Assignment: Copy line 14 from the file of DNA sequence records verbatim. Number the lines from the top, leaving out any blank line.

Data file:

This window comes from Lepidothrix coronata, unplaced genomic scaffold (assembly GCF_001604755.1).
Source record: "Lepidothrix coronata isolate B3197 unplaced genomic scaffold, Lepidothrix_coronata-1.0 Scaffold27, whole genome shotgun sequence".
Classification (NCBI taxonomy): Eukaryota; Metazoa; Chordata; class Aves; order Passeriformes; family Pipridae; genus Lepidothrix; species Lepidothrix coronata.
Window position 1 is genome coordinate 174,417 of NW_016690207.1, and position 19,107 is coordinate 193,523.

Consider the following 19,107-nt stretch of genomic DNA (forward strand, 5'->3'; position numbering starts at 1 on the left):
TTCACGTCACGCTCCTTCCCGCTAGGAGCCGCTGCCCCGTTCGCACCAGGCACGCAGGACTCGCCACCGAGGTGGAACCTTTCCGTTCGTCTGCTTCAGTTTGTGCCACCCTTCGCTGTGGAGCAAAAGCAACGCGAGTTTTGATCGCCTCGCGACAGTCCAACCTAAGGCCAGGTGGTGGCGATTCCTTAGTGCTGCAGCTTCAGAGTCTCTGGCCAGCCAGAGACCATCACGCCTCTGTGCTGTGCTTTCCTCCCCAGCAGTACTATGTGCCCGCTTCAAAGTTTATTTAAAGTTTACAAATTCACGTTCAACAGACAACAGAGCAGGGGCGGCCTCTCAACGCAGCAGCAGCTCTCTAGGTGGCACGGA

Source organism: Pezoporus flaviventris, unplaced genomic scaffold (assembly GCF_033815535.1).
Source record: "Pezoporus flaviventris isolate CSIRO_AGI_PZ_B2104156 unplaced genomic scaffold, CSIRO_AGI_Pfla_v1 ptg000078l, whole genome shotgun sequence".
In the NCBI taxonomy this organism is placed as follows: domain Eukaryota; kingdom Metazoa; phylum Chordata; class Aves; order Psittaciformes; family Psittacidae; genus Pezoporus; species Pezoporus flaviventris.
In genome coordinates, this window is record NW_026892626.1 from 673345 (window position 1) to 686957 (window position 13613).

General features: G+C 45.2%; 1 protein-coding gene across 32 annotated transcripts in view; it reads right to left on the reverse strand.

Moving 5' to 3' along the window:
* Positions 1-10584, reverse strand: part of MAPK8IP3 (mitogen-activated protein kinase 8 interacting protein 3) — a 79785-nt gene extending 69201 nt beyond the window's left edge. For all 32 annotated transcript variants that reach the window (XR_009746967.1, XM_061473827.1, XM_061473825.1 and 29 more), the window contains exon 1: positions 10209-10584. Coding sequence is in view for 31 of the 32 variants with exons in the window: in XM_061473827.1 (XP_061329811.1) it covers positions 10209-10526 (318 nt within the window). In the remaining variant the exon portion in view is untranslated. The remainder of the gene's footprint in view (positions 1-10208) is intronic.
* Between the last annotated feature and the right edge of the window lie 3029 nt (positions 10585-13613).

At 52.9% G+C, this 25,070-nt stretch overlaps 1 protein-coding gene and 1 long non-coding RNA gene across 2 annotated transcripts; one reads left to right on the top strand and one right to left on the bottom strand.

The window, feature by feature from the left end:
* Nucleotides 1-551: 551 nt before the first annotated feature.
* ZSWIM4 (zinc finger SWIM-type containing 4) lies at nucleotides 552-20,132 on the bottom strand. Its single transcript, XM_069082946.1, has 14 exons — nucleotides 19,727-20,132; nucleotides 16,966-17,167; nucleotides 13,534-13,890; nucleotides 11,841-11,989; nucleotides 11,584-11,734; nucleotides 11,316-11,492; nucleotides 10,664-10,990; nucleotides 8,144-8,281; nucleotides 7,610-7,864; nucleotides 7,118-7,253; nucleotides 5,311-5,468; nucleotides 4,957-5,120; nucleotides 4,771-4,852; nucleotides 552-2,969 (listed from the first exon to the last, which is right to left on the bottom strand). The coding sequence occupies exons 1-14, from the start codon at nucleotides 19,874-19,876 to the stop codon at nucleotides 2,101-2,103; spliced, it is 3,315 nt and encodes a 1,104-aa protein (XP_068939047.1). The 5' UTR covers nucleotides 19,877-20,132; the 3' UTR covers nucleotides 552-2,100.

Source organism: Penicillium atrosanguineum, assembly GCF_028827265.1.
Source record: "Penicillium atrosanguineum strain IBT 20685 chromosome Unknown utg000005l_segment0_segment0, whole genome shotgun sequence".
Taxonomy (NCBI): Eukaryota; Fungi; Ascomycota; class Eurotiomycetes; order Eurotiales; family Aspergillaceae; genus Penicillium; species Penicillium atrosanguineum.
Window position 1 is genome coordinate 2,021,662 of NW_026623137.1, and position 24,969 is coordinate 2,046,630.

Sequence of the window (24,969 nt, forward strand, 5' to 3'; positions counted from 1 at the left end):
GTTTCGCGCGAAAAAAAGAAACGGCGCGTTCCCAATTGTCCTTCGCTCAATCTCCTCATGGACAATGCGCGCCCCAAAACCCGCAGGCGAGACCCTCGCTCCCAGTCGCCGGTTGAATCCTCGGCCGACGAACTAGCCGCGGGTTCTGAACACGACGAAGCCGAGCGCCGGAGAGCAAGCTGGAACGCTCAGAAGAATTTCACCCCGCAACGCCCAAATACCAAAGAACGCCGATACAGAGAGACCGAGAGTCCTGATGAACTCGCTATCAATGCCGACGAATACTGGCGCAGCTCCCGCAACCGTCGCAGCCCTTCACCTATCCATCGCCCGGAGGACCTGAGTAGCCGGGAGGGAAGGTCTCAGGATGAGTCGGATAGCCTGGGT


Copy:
* Between the last annotated feature and the right edge of the window lie 3029 nt (positions 10585-13613).